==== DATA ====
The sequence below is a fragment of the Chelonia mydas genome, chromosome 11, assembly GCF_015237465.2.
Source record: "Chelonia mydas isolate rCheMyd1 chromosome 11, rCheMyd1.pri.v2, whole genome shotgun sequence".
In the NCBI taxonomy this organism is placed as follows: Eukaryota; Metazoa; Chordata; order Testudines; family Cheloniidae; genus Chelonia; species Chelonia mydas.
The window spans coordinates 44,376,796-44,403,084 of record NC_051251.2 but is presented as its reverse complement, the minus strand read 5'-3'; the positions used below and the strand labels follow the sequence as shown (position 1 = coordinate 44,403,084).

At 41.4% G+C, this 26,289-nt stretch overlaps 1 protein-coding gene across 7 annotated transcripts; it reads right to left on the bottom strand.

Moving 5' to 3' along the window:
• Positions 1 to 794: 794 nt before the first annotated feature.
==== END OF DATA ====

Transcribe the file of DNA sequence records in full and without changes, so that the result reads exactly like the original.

The sequence below is a fragment of the Chelonia mydas genome, chromosome 11, assembly GCF_015237465.2.
Source record: "Chelonia mydas isolate rCheMyd1 chromosome 11, rCheMyd1.pri.v2, whole genome shotgun sequence".
In the NCBI taxonomy this organism is placed as follows: Eukaryota; Metazoa; Chordata; order Testudines; family Cheloniidae; genus Chelonia; species Chelonia mydas.
The window spans coordinates 44,376,796-44,403,084 of record NC_051251.2 but is presented as its reverse complement, the minus strand read 5'-3'; the positions used below and the strand labels follow the sequence as shown (position 1 = coordinate 44,403,084).

At 41.4% G+C, this 26,289-nt stretch overlaps 1 protein-coding gene across 7 annotated transcripts; it reads right to left on the bottom strand.

Moving 5' to 3' along the window:
• Positions 1 to 794: 794 nt before the first annotated feature.